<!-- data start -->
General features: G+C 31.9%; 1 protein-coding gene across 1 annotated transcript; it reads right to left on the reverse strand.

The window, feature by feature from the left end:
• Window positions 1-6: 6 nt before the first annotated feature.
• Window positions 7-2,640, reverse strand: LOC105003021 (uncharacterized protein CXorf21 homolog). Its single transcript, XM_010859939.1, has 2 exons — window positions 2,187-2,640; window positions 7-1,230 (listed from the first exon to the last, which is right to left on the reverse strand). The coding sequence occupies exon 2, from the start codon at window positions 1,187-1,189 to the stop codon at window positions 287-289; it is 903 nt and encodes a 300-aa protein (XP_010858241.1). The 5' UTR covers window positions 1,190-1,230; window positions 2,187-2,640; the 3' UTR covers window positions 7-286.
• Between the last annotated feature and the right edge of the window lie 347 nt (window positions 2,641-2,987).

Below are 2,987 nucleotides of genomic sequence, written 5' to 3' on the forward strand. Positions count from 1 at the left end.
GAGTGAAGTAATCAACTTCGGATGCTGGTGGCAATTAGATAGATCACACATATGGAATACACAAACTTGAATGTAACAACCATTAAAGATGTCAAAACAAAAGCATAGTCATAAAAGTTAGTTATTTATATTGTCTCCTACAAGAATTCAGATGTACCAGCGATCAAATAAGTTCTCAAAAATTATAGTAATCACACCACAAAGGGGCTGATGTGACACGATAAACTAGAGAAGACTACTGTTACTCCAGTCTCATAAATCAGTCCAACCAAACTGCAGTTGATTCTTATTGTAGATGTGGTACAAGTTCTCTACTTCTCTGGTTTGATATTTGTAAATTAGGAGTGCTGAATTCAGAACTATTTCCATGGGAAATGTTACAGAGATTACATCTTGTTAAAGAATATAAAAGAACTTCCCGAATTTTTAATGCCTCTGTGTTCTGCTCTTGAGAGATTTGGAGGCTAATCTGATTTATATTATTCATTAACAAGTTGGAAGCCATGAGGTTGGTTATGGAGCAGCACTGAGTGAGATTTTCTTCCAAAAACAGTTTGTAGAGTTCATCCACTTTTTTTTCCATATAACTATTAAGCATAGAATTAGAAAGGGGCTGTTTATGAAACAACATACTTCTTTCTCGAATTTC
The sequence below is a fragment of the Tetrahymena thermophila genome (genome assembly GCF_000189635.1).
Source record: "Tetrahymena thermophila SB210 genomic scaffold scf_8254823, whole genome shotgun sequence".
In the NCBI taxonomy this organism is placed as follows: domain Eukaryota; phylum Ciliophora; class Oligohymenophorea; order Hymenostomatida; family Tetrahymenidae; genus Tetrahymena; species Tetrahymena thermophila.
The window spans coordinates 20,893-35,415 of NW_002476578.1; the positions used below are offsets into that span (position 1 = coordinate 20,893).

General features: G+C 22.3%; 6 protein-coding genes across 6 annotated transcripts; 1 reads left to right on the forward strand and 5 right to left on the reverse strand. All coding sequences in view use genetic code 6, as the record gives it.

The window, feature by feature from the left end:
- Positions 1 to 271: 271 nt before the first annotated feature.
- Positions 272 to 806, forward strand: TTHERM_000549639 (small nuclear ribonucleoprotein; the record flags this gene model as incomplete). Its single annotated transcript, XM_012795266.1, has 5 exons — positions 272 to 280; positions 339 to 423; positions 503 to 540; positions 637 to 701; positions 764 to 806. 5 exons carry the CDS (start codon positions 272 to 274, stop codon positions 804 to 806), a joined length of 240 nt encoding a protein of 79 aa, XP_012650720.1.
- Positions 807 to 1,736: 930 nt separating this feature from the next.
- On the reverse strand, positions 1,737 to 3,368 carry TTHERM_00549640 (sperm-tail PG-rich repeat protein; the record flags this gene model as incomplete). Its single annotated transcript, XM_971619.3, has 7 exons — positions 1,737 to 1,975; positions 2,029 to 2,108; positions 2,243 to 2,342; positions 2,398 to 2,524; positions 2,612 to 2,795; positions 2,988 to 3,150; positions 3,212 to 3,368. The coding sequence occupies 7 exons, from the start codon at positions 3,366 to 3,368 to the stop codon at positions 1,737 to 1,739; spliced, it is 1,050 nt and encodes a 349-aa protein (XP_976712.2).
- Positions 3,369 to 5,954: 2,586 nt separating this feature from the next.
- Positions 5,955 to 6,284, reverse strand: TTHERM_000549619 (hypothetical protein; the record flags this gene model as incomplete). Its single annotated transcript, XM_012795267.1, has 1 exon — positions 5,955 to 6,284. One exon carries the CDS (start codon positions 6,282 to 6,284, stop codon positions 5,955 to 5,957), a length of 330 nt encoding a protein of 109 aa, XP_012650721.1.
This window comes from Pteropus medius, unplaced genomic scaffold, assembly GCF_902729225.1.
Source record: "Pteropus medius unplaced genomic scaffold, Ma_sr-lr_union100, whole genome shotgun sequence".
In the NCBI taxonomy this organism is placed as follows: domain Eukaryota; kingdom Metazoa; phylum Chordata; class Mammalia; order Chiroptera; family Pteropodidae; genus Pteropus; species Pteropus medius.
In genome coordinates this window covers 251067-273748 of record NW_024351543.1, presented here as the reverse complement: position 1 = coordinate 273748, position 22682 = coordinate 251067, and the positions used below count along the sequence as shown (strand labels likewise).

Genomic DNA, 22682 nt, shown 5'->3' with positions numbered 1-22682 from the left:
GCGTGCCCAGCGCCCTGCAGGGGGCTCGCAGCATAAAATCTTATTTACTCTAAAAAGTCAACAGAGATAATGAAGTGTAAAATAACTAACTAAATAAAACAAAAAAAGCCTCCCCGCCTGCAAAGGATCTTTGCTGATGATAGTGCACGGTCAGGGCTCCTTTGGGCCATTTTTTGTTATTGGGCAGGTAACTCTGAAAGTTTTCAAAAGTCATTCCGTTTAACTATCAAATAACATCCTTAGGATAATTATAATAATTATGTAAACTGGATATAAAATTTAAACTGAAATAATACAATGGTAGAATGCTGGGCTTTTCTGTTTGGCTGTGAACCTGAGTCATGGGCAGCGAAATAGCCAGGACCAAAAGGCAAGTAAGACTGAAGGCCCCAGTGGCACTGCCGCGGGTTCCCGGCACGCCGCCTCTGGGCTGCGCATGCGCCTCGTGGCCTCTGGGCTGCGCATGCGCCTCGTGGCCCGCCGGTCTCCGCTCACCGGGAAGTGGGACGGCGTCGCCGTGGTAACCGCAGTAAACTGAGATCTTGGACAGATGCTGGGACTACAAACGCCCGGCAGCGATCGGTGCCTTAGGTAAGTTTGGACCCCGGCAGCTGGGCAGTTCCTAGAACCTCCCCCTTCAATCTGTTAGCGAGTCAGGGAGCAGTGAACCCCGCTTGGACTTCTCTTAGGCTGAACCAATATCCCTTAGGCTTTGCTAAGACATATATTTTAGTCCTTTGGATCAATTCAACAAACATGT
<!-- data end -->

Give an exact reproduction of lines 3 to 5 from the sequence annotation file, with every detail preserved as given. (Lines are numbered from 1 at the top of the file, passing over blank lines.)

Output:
• Window positions 1-6: 6 nt before the first annotated feature.
• Window positions 7-2,640, reverse strand: LOC105003021 (uncharacterized protein CXorf21 homolog). Its single transcript, XM_010859939.1, has 2 exons — window positions 2,187-2,640; window positions 7-1,230 (listed from the first exon to the last, which is right to left on the reverse strand). The coding sequence occupies exon 2, from the start codon at window positions 1,187-1,189 to the stop codon at window positions 287-289; it is 903 nt and encodes a 300-aa protein (XP_010858241.1). The 5' UTR covers window positions 1,190-1,230; window positions 2,187-2,640; the 3' UTR covers window positions 7-286.
• Between the last annotated feature and the right edge of the window lie 347 nt (window positions 2,641-2,987).